Europe’s insurers need to think carefully before making acquisitions, Swiss Re Chief Financial Officer David Cole said.
Stricter capital rules under Solvency II, which come into force next year, will likely provide more opportunities for buyouts, Cole said in an interview in Zurich on Thursday.
“Given the broader dynamics in the marketplace, it’s not surprising to see consolidation taking place,” he said. “The key thing is that various players maintain discipline and that people avoid overreaching. You can overreach in a number of different ways.”
Cole said Swiss Re, Europe’s second-biggest reinsurer, may buy insurance assets, including companies, though such acquisitions must fit its business strategy. He spoke after the company reported second-quarter earnings.
Swiss Re, Europe’s second-biggest reinsurer, fell the most since April in Zurich trading after earnings missed analysts’ estimates on lower profitability at its property and casualty unit.
The shares declined 2.9 percent at 10 a.m. on July 30, crimping gains this year to 2.7 percent. The Bloomberg Europe 500 Insurance Index has climbed 13 percent in the period.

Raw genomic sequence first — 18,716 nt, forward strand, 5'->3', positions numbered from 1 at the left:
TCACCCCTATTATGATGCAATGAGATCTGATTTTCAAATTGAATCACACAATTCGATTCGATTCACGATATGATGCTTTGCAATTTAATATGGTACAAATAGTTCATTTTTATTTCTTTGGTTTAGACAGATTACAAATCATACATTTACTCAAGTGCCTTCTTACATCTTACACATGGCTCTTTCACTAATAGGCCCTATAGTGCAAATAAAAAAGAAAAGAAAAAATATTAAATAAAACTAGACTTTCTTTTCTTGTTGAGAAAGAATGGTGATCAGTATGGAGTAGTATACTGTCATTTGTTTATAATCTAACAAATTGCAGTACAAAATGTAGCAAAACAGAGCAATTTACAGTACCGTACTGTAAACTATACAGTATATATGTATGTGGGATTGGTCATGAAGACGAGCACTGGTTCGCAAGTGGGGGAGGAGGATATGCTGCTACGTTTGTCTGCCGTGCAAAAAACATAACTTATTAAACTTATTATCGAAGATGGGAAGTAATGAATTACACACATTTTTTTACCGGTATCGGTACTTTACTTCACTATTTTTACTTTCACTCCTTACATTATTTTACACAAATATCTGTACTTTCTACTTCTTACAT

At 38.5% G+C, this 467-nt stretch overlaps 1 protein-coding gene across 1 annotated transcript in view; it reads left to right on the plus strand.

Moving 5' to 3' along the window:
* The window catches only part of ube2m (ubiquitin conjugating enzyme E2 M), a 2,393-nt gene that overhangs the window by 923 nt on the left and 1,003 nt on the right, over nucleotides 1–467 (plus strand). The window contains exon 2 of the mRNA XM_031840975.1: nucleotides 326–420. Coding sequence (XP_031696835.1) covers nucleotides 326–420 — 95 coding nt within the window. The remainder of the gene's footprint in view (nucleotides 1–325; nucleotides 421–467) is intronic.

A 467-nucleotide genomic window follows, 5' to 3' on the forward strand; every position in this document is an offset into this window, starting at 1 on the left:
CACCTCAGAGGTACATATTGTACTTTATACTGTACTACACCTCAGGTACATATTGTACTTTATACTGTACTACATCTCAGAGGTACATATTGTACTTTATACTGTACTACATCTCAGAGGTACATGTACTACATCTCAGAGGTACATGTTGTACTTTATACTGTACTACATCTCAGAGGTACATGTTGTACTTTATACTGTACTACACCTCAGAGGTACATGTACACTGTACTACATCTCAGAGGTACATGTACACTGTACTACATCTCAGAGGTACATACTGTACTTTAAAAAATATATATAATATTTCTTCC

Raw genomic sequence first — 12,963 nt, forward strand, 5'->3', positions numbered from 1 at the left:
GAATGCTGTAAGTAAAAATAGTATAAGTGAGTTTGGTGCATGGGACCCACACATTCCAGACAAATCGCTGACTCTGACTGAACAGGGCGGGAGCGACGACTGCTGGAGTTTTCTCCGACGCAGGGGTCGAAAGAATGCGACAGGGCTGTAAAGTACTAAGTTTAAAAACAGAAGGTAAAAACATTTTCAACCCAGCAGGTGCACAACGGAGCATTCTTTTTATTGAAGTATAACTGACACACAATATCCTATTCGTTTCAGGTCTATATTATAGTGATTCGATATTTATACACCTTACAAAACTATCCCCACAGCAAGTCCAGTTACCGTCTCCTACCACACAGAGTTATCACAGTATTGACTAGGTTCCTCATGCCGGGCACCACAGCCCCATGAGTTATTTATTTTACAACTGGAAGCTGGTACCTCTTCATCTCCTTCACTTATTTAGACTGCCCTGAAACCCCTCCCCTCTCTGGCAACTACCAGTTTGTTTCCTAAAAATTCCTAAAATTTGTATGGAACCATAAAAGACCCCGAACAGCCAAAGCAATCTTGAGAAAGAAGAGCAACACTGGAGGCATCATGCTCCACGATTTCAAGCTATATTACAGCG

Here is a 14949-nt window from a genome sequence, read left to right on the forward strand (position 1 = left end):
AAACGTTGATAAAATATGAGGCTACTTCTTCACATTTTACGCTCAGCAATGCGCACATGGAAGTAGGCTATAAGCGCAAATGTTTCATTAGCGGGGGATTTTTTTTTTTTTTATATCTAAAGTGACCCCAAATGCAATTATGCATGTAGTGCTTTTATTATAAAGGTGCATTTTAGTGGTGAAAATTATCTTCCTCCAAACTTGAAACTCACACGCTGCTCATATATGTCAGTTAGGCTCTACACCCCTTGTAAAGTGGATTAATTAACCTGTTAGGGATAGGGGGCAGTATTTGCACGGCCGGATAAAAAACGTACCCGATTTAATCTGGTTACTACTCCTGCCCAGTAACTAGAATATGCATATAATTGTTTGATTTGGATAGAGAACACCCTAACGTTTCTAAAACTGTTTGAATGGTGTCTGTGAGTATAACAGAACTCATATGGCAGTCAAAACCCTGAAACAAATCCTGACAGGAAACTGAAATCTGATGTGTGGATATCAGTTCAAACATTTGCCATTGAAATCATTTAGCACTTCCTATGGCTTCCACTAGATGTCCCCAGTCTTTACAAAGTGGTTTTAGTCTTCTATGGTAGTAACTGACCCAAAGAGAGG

The company reported second-quarter net income of $820 million on Thursday, below the $834 million average estimate of eleven analysts compiled by Bloomberg. Profit was $802 million a year earlier, it said in a statement.
“The disappointment is on the property and casualty side,” said Daniel Bischof, an analyst at Baader Helvea in Zurich. “This is ultimately a reflection of the price environment that has been difficult in recent years.”
Swiss Re is among reinsurers that are seeking to maintain returns for shareholders amid record-low interest rates and falling prices in catastrophe reinsurance, spurred by more competition from hedge funds. The company is expanding in emerging markets and investing more capital in infrastructure to help boost returns.
Earnings at the property and casualty unit, which provides policies against events such as natural disasters, fell 18 percent to $453 million, with the adjusted combined ratio, or costs versus premiums, rising to 103 percent from 97.4 percent. Net income from life and health more than quadrupled to $218 million.
“Life and health reinsurance has continued to demonstrate performance improvement off the back of earlier management actions,” Chief Financial Officer David Cole said in prepared remarks for an investor presentation.
Net income from investments declined to $898 million from $1.1 billion a year ago. Return on investments in the first half of the year increased to 4 percent from 3.9 percent a year ago. The reinsurer booked net realized gains of $328 million in the second quarter compared with $159 million in the year-earlier period.
* This story is based on the combination of two separate Bloomberg stories by the same author.